Sunday, July 21, 2013

Weight, What?

The weight of fiber first intruded on my consciousness when I was in school to learn weaving. We would weigh the cones of yarn from the yarn closet on an old-fashioned baby scale before we wound our warps and shuttles. Then after weaving was done, we would weigh the cones again, giving us the amount of yarn to be charged on our school supply accounts. I never thought much about it other than that it had a nice housekeeping orderliness to the process.

The next time I thought about weight was when I was lugging armfuls of tie-dyed clothing from the car to my booth on the vendor's meadow at music festivals - rayon is heavy! Especially compared to the linen and silk items I was sewing because I couldn't find white linen or silk "blanks" anywhere. I promptly started sewing my own clothing items to save my back.

The third time I had to deal with the weight of fiber -- and I paid attention this time -- was at one of my first felting classes. The students were making hats, and I had put out the big coils of roving in all the glorious colors I had brought for them to pull from. They went wild, and couldn't keep their hands off this color and that (you know the feeling!) and by the end of the class, most people's hats weighed up to a half pound. Heavy, man! After that, I tested to see how little wool was needed for a felt hat and packaged 2 ounces each in all the colors for them to choose from. It was more work for me, but much more successful for the student's first experience in making hats - they were still colorful, but plenty light and warm. Eureka!

The importance of weight in handmade items has been on my mind lately as we package yarns and fiber for the shop, and make suggestions on what amount to buy to make what items. Fleece for felting is easy - I know exactly how much you need for each type of item, from years of weighing before and after, that good habit being ingrained since I went to Haywood. (Thank you, Catherine!)

But the amount of yarn, as well as the amount of fleece to spin yarn is sometimes difficult - so much depends on the designated size of the yarn, the stitch, the needle size, your style of knitting, the patterns you're using, etc, etc. So yardage is a moving target. That's one of the reasons knitters have such a tough time getting a pattern right - especially when they don't take the time to do gauge swatches. But weight, now there's a solid concept in knitting, crochet, and weaving that we can talk about.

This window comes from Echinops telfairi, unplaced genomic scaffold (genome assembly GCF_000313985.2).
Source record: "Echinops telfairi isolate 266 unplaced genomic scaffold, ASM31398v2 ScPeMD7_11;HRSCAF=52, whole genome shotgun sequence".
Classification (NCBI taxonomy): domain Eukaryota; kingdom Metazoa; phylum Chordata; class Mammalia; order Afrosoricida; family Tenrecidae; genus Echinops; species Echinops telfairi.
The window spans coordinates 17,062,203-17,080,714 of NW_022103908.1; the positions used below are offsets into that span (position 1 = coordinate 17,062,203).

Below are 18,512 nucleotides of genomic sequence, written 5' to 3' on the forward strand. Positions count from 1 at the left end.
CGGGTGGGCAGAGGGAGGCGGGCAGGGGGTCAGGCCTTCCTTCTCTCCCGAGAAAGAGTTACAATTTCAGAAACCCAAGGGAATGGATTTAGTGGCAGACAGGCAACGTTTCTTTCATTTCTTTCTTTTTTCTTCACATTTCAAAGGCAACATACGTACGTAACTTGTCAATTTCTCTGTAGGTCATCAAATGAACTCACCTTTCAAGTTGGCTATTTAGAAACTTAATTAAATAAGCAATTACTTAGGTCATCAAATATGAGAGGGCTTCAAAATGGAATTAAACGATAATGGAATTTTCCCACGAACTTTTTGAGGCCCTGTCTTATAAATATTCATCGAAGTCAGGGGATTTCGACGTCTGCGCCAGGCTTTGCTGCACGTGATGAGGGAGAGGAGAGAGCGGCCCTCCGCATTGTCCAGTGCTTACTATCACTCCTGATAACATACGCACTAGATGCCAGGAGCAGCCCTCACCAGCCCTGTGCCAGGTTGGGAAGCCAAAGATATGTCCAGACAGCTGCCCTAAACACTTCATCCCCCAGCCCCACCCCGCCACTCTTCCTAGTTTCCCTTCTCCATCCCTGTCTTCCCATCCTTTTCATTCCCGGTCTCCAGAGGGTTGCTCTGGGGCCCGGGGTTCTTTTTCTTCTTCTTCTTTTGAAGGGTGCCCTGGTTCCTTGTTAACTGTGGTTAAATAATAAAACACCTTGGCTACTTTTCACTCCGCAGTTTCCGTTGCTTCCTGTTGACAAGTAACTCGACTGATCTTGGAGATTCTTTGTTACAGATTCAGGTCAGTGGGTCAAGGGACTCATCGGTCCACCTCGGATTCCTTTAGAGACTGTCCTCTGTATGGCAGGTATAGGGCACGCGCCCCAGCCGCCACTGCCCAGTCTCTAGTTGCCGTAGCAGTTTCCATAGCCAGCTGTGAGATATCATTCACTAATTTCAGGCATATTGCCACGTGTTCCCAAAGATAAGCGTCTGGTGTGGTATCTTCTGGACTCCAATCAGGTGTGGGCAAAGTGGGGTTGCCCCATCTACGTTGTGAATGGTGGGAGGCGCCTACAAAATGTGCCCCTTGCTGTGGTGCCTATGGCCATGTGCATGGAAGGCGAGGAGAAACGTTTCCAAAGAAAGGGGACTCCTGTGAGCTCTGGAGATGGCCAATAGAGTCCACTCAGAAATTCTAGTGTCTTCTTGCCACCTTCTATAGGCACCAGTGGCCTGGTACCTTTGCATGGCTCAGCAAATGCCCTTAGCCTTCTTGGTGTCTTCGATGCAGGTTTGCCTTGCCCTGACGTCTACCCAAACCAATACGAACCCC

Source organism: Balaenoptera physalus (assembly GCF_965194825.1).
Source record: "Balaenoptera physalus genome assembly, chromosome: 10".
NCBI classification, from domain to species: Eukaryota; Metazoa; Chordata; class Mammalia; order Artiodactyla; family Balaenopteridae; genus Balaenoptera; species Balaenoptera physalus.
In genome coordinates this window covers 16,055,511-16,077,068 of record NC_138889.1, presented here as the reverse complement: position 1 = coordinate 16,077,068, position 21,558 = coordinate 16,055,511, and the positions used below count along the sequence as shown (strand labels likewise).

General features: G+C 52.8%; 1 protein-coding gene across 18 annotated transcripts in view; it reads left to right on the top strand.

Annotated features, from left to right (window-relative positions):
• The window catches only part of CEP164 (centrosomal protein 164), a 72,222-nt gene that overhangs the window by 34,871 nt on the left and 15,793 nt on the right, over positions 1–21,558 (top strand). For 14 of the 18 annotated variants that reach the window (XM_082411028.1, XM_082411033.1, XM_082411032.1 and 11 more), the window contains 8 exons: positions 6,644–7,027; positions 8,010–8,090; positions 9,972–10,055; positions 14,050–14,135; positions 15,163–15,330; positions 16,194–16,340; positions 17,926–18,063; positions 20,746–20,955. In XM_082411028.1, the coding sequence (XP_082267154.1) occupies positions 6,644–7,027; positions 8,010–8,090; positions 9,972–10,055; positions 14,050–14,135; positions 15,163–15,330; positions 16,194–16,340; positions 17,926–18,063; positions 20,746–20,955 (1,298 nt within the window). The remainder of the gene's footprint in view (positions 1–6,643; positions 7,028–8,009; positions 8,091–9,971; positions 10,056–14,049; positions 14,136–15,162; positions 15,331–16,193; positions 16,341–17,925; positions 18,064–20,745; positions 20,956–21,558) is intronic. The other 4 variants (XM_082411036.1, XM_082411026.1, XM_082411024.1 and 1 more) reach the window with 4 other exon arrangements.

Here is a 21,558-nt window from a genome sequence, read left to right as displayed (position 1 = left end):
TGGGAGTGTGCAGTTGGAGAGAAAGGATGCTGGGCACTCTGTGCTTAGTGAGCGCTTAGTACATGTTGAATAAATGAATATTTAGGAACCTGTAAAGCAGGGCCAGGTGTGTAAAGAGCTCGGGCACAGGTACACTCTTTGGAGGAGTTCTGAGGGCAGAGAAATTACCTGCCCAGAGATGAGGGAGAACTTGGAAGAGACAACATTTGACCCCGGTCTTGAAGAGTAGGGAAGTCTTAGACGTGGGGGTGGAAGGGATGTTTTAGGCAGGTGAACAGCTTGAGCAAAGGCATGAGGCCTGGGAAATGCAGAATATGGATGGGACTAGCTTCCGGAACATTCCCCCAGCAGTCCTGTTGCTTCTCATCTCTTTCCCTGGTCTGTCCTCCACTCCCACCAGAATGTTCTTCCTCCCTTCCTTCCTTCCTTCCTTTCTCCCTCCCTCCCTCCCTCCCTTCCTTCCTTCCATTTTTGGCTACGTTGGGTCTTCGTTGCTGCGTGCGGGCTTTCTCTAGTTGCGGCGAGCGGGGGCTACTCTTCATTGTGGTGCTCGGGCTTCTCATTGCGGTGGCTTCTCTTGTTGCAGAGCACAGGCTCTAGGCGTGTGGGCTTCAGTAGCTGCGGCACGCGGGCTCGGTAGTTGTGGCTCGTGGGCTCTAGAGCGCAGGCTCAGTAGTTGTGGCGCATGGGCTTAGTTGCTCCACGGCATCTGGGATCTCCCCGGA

Just like the felting student didn't realize that more wool than needed would mean carrying a half pound on her head (I'm getting a headache just thinking about it), you don't want a pound of yarn draped around your shoulders for a shawl, or two pounds of sweater hanging (and stretching) to your knees. And just like the linen and silk tie-dyed items I made were light as a cloud to pack and carry, linen, silk and wool yarns will be far, far lighter than rayon, cotton, and alpaca yarns, so you can get more yardage for the same weight.

I know that most knitting patterns will have the yarn brand, style and number of skeins to buy to make the pattern, and sometimes they will give the weights as well. Sure, you can tell something about the weight of the item from the photo - if it's lace, it's light, right? - but if you do the math on the weight of the yarn called for, you come to find that lacey scarf, made from cotton and rayon yarn, is actually 8 ounces in weight, a half pound hanging from your neck. If you made the same scarf from a wool or silk yarn instead, it might be half that weight.

So my suggestion is, find your favorite items in your closets and drawers to wear. Find a scale that does ounces and pounds, and find out how much it weighs. Then use that weight to buy your yarn. A scarf should be light in the summer and only a little heavier for the winter. A sweater should not weigh more than a pound, and so on.

After you've found an ideal weight for your knitted item, buy that amount of yarn in the size designation that you like to work in. Knit a swatch with the needles that seem to fit that yarn and the stitch pattern that you'd like to use. (start with the needles that a doubled piece of yarn fits through in a needle gauge) Knit at least a 4" x 4" swatch and extrapolate the size of the swatch in weight and size to the larger garment, and change the size of needles and maybe the stitch pattern til you get the right combination that will give you the size and weight of the finished item.

Yes, you can always buy more yarn if you need it, but the point is not to add weight, but to knit to the weight you prefer.
I know that isn't as thought-free as just following a pattern. But you will know with much more certainty that you'll like the finished piece.

1 comment: